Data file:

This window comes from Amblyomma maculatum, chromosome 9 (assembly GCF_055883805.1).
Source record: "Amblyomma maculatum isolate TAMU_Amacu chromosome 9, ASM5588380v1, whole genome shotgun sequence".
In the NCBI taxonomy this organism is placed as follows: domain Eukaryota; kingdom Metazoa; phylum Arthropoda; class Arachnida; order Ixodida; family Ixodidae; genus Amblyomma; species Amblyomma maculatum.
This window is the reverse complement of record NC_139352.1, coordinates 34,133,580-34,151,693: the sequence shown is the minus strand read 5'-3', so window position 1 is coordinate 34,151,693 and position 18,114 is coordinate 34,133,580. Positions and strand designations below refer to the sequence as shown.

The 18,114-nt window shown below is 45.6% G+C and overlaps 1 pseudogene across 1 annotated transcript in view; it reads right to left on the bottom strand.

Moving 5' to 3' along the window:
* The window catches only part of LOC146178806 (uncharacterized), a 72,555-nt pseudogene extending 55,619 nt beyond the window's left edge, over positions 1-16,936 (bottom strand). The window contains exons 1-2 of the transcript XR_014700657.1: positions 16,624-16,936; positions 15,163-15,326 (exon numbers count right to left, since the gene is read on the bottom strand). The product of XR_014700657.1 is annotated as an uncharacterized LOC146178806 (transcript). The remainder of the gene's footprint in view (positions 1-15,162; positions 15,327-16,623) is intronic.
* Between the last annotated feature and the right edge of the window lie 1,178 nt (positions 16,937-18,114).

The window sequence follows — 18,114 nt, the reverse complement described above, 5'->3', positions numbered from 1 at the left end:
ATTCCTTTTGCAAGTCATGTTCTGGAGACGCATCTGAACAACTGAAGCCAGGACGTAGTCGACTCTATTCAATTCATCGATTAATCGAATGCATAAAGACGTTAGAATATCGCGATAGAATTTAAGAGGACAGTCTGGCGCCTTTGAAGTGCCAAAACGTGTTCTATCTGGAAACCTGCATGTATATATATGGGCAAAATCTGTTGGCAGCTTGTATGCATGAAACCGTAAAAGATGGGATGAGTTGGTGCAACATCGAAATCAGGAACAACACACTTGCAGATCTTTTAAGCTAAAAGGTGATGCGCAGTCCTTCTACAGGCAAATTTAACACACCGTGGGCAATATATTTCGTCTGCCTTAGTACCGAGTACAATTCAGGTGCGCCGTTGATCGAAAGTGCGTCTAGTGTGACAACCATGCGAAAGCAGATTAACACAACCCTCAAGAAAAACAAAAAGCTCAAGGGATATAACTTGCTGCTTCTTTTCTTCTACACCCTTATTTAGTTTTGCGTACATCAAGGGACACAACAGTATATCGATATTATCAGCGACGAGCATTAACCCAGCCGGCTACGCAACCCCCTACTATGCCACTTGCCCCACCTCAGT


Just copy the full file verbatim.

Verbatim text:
This window comes from Amblyomma maculatum, chromosome 9 (assembly GCF_055883805.1).
Source record: "Amblyomma maculatum isolate TAMU_Amacu chromosome 9, ASM5588380v1, whole genome shotgun sequence".
In the NCBI taxonomy this organism is placed as follows: domain Eukaryota; kingdom Metazoa; phylum Arthropoda; class Arachnida; order Ixodida; family Ixodidae; genus Amblyomma; species Amblyomma maculatum.
This window is the reverse complement of record NC_139352.1, coordinates 34,133,580-34,151,693: the sequence shown is the minus strand read 5'-3', so window position 1 is coordinate 34,151,693 and position 18,114 is coordinate 34,133,580. Positions and strand designations below refer to the sequence as shown.

The 18,114-nt window shown below is 45.6% G+C and overlaps 1 pseudogene across 1 annotated transcript in view; it reads right to left on the bottom strand.

Moving 5' to 3' along the window:
* The window catches only part of LOC146178806 (uncharacterized), a 72,555-nt pseudogene extending 55,619 nt beyond the window's left edge, over positions 1-16,936 (bottom strand). The window contains exons 1-2 of the transcript XR_014700657.1: positions 16,624-16,936; positions 15,163-15,326 (exon numbers count right to left, since the gene is read on the bottom strand). The product of XR_014700657.1 is annotated as an uncharacterized LOC146178806 (transcript). The remainder of the gene's footprint in view (positions 1-15,162; positions 15,327-16,623) is intronic.
* Between the last annotated feature and the right edge of the window lie 1,178 nt (positions 16,937-18,114).

The window sequence follows — 18,114 nt, the reverse complement described above, 5'->3', positions numbered from 1 at the left end:
ATTCCTTTTGCAAGTCATGTTCTGGAGACGCATCTGAACAACTGAAGCCAGGACGTAGTCGACTCTATTCAATTCATCGATTAATCGAATGCATAAAGACGTTAGAATATCGCGATAGAATTTAAGAGGACAGTCTGGCGCCTTTGAAGTGCCAAAACGTGTTCTATCTGGAAACCTGCATGTATATATATGGGCAAAATCTGTTGGCAGCTTGTATGCATGAAACCGTAAAAGATGGGATGAGTTGGTGCAACATCGAAATCAGGAACAACACACTTGCAGATCTTTTAAGCTAAAAGGTGATGCGCAGTCCTTCTACAGGCAAATTTAACACACCGTGGGCAATATATTTCGTCTGCCTTAGTACCGAGTACAATTCAGGTGCGCCGTTGATCGAAAGTGCGTCTAGTGTGACAACCATGCGAAAGCAGATTAACACAACCCTCAAGAAAAACAAAAAGCTCAAGGGATATAACTTGCTGCTTCTTTTCTTCTACACCCTTATTTAGTTTTGCGTACATCAAGGGACACAACAGTATATCGATATTATCAGCGACGAGCATTAACCCAGCCGGCTACGCAACCCCCTACTATGCCACTTGCCCCACCTCAGT